Information Security News
I have been witness to network and system security failure for nearly two decades. While the players change and the tools and methods continue to evolve, it's usually the same story over and over: eventually errors add up and combine to create a situation that someone finds and exploits. The root-cause analysis, or post mortem, or whatever you call it in your environment consists of a constellation-of-errors, or kill-chain, or what-have-you. It's up to you do develop an environment that both provides the services that your business requires and has enough complementary layers of defenses to make incidents either a rare occurrence or a non-event.
Working against you are not only a seemingly endless army of humans and automata, but also the following truths or as I call them "The Three Axioms of Computer Security":
How do you create a network that can survive under these conditions? Plan on it happening.
In your design, account for the inevitable failure of other tools and layers. Work from the outside in: Firewall, WAF, Webserver, Database server. Work from the bottom up: Hardware, OS, Security Tools, Application.
I'm imagining the typical DMZ layout for this hypothetical design: External Firewall, External services (DNS, Email Web,) Internal Firewall, Internal services (back office, file/print share, etc.) This is your typical "defense in depth" layout that incorporates the assume-failure philosophy a bit. It attempts to isolate the external servers, which the model assumes are more likely to be compromised, from the internal servers. This isn't the correct assumption for modern exploit scenarios, so we'll fix that as we go through this exercise.
Nowadays, External Firewalls basically fail right off the bat in most exploit scenarios. It has to let in DNS, SMTP, and HTTP/HTTPS. So if it's not actively blocking source IPs in response to other triggers in your environment, it's only value-ad in protecting these services comes from it acting as a separate, corroborating log source. But it's completely necessary, because without it, you open your network up to direct attack on services that you might not be aware that you're exposing. So, firewalls are still a requirement, but keep in mind that it's not covering attacks coming in on our exposed applications. It creates a choke point on your network that you can exploit for monitoring and enforcement (it's a good spot for your IDS which can inform the firewall to block known malicious traffic.) This is all good strategy, but focusing on the threat from the outside.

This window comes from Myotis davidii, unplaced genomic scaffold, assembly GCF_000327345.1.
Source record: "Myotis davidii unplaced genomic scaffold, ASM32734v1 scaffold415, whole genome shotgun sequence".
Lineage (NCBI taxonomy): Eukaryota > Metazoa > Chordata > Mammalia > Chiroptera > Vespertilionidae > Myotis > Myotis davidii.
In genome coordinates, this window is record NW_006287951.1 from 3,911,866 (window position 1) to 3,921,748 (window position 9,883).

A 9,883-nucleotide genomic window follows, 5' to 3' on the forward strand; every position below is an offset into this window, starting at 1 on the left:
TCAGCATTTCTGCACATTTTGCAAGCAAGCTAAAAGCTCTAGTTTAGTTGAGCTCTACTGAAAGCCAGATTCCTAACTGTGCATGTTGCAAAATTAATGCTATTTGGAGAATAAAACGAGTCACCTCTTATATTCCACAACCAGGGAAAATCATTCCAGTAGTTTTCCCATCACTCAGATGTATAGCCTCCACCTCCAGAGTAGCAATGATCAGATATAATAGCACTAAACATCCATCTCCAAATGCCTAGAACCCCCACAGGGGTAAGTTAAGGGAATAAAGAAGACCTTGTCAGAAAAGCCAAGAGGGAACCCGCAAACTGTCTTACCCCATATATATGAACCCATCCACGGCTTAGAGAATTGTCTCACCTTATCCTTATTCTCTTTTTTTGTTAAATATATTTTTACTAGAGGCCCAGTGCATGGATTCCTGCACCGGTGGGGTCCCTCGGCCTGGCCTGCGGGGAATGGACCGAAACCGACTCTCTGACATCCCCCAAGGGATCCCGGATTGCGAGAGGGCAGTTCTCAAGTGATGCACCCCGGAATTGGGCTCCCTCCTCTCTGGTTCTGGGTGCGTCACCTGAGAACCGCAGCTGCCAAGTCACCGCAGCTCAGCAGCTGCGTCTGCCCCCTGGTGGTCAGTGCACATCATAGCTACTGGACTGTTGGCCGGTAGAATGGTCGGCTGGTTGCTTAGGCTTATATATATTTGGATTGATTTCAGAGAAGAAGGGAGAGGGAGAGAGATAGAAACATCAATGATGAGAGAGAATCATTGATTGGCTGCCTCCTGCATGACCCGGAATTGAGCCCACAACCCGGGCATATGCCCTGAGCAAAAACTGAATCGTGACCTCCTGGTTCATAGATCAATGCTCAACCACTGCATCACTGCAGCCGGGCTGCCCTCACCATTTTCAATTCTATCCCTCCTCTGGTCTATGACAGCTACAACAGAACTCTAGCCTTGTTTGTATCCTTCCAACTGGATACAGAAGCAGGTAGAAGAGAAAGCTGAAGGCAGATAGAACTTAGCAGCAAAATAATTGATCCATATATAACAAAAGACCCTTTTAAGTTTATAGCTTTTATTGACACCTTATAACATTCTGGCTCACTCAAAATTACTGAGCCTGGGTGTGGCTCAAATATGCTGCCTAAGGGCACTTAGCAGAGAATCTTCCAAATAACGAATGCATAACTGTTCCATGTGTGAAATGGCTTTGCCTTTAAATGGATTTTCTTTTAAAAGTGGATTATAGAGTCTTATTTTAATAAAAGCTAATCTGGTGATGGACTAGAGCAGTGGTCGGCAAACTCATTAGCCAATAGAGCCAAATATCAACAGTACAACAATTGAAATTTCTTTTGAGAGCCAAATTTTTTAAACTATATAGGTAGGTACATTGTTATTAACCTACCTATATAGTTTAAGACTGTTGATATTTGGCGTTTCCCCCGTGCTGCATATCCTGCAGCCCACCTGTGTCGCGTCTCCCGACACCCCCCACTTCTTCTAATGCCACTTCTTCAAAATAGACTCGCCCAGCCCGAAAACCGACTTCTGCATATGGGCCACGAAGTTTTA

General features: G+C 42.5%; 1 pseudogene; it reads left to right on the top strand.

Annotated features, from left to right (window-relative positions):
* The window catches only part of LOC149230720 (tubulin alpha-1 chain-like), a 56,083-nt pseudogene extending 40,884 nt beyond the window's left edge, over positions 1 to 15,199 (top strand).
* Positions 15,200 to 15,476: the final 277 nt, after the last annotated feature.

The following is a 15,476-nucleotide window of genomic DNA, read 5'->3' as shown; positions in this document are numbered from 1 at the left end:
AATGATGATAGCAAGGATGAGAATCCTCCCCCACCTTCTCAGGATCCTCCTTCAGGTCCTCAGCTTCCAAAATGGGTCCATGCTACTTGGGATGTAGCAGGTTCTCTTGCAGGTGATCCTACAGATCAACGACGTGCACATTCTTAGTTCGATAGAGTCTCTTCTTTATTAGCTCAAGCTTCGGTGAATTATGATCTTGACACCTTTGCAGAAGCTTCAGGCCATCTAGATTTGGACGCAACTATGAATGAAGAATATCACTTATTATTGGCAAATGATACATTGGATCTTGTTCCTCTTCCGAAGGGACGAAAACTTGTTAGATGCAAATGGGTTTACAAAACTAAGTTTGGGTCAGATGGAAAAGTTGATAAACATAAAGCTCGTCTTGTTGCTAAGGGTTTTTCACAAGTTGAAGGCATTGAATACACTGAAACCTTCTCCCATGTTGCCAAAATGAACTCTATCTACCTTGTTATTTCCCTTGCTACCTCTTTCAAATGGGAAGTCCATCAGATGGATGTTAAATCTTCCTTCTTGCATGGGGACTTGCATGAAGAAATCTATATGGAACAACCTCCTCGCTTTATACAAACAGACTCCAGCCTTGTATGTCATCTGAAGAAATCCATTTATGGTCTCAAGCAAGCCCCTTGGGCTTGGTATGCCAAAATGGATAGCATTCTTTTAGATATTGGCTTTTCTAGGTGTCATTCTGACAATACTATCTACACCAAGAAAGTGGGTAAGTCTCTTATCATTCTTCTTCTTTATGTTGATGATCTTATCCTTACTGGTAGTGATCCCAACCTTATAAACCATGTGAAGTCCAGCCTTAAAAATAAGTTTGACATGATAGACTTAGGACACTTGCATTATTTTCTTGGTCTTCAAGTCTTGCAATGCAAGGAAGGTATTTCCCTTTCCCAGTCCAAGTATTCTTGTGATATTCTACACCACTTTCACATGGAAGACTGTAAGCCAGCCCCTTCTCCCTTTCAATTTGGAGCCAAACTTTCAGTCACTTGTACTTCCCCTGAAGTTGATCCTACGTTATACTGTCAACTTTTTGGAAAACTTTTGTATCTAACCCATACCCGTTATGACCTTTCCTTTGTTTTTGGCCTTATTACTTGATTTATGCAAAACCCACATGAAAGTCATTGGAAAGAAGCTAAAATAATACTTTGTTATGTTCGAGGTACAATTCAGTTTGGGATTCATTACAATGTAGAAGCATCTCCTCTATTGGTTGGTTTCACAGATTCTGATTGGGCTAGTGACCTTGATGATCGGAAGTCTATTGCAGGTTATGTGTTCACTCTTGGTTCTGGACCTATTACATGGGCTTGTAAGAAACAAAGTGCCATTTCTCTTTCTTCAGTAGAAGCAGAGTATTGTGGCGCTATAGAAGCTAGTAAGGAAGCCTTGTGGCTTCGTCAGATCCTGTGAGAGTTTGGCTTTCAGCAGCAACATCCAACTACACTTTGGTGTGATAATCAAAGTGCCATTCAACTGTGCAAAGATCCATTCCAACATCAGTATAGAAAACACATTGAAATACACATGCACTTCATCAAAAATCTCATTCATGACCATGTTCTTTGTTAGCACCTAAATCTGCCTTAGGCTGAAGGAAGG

However, if you plan your firewall strategy with the assumption that other layers will eventually fail, you'll configure the firewall so that outbound traffic is also strongly limited to just the protocols that it needs. Does your webserver really need to send out email to the internet? Does it need to surf the internet? While you may not pay much attention to the various incoming requests that are dropped by the firewall, you need to pay critical attention to any outbound traffic that is being dropped.
The limitation of standard firewalls is that they don't perform deep packet inspection and are limited to the realm of IP addresses and ports for most of their decision making. Enter the Application Firewall, or Web Application Firewall. I'll admit that I have very little experience with this technology, however I do know how to not use it in your environment. PCI requirement 6.6 states that you should secure your web applications either through Application Code Reviews or Application Firewalls. (https://www.pcisecuritystandards.org/pdfs/infosupp_6_6_applicationfirewalls_codereviews.pdf) It should be both, not either/or because you have to assume that the WAF will fail or that code review will fail.
The next device is the application (DNS, email, web, etc.) server. If you're assuming that the firewall and WAF will fail, where should you place the server? It should be placed in the external DMZ, not inside your internal network "because it's got a WAF in front of it.) We'll also take an orthogonal turn in our tour, starting from the bottom of the stack and work our way up. IT managers generally understand hardware failure better than security failures. Multiple power supplies and routes, storage redundancy, backups, DR plans etc. The "Availability" in the CIA triad.